Planning For An Efficient Morning Routine In the Classroom

Originally posted on: August 21, 2016 | Updated on: June 25, 2021

One of the greatest challenges we face as teachers is finding enough time for all the instruction we need to fit in. Oftentimes, we feel there is a need to hurry on to the next topic once we see a student has reached their learning goal. Unfortunately, this seemingly relentless need to move on robs many learners of their infinitely more important need to go back and review concepts. We learn quickly that in order to make room for the spiral review students need, we need to hit the ground running each morning when they arrive in the classroom.

Empty classroom with number of the day slide projected for easy transition into morning routine.


During my first four years as a third grade teacher, I consistently made room for math spiral review during morning work. At that time, I used the spiral review materials included in our district math curriculum. 

Although the concept was great in theory, there were days when I felt frustrated and flustered five minutes into the school day. Why? Because students were unable to work independently to complete their spiral review activities while I greeted, collected homework, and took attendance.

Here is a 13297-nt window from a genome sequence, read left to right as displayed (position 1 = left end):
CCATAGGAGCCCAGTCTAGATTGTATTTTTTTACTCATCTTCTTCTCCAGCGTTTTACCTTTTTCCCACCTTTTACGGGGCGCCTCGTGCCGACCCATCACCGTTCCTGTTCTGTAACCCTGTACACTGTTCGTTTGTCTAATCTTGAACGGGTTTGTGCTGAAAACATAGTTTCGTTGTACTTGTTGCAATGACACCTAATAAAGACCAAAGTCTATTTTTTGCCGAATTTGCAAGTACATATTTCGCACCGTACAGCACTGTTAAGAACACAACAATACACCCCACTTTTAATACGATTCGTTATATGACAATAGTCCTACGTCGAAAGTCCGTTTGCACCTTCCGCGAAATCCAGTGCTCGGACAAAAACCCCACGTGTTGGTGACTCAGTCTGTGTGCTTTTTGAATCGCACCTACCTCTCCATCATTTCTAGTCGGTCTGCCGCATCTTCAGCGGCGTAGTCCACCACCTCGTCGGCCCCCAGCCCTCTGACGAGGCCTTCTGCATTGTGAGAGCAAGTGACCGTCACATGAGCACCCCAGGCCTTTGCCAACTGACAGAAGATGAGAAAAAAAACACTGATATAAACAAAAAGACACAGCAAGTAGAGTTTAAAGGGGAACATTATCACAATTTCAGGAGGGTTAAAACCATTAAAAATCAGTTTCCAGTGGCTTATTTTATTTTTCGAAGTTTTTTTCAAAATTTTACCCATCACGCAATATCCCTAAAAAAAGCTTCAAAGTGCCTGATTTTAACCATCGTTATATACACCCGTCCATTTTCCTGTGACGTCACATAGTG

Sometimes the instructions were confusing, sometimes there were skills on the spiral review page that were new content rather than review, and sometimes the inconsistent page format was too overwhelming for students with special needs. Regardless, I knew this routine was not meeting the needs of our classroom. Sound familiar?


Although there is not a perfect solution for the battle between necessary spiral review and tight instructional time, I created something that may help you put an end to the reality described above. Here’s a peek at my favorite morning routine: Number of the Day Binder. This routine gives students the opportunity to independently review math concepts consistently without sacrificing rigor or relying on worksheets that don’t meet their needs.

Number of the day binder supplies on student desk


After my students hang their backpacks, turn in their homework, and head to their seats, they know to take a look at our whiteboard where they will see “Today’s Number” written next to our schedule. Each day, the number is different, but it is always found in the same spot. This establishes the first layer of consistency, which benefits all students, especially those with special needs.

Students grab their Number of the Day supplies (their binder, a thin black whiteboard marker, and a whiteboard eraser), and get started with the daily spiral review math activities inside their binder. In our classroom, we store these supplies right inside our desks because they are used every day.